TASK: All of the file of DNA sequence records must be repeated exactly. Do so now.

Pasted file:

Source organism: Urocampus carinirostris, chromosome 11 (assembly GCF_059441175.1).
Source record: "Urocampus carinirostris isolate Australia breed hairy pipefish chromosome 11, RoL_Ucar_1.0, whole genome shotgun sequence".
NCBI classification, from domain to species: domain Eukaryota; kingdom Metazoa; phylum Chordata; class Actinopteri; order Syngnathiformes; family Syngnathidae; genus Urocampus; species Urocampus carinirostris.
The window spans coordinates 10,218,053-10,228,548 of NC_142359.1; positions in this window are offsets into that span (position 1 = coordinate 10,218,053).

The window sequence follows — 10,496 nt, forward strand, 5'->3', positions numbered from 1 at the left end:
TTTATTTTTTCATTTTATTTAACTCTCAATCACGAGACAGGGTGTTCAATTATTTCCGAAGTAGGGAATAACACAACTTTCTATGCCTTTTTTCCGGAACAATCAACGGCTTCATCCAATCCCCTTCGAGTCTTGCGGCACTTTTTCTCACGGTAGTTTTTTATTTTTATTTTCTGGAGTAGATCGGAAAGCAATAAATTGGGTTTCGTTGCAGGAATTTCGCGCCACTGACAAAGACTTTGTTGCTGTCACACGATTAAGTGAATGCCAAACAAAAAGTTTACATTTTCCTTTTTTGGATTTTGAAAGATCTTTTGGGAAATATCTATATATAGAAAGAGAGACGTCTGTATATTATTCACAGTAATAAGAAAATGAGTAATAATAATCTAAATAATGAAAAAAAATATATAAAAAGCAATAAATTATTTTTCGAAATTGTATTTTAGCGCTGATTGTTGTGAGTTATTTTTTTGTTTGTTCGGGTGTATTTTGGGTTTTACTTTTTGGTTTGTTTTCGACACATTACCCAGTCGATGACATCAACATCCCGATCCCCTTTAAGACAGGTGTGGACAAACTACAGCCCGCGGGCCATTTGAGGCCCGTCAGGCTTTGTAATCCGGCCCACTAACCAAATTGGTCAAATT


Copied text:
Source organism: Urocampus carinirostris, chromosome 11 (assembly GCF_059441175.1).
Source record: "Urocampus carinirostris isolate Australia breed hairy pipefish chromosome 11, RoL_Ucar_1.0, whole genome shotgun sequence".
NCBI classification, from domain to species: domain Eukaryota; kingdom Metazoa; phylum Chordata; class Actinopteri; order Syngnathiformes; family Syngnathidae; genus Urocampus; species Urocampus carinirostris.
The window spans coordinates 10,218,053-10,228,548 of NC_142359.1; positions in this window are offsets into that span (position 1 = coordinate 10,218,053).

The window sequence follows — 10,496 nt, forward strand, 5'->3', positions numbered from 1 at the left end:
TTTATTTTTTCATTTTATTTAACTCTCAATCACGAGACAGGGTGTTCAATTATTTCCGAAGTAGGGAATAACACAACTTTCTATGCCTTTTTTCCGGAACAATCAACGGCTTCATCCAATCCCCTTCGAGTCTTGCGGCACTTTTTCTCACGGTAGTTTTTTATTTTTATTTTCTGGAGTAGATCGGAAAGCAATAAATTGGGTTTCGTTGCAGGAATTTCGCGCCACTGACAAAGACTTTGTTGCTGTCACACGATTAAGTGAATGCCAAACAAAAAGTTTACATTTTCCTTTTTTGGATTTTGAAAGATCTTTTGGGAAATATCTATATATAGAAAGAGAGACGTCTGTATATTATTCACAGTAATAAGAAAATGAGTAATAATAATCTAAATAATGAAAAAAAATATATAAAAAGCAATAAATTATTTTTCGAAATTGTATTTTAGCGCTGATTGTTGTGAGTTATTTTTTTGTTTGTTCGGGTGTATTTTGGGTTTTACTTTTTGGTTTGTTTTCGACACATTACCCAGTCGATGACATCAACATCCCGATCCCCTTTAAGACAGGTGTGGACAAACTACAGCCCGCGGGCCATTTGAGGCCCGTCAGGCTTTGTAATCCGGCCCACTAACCAAATTGGTCAAATT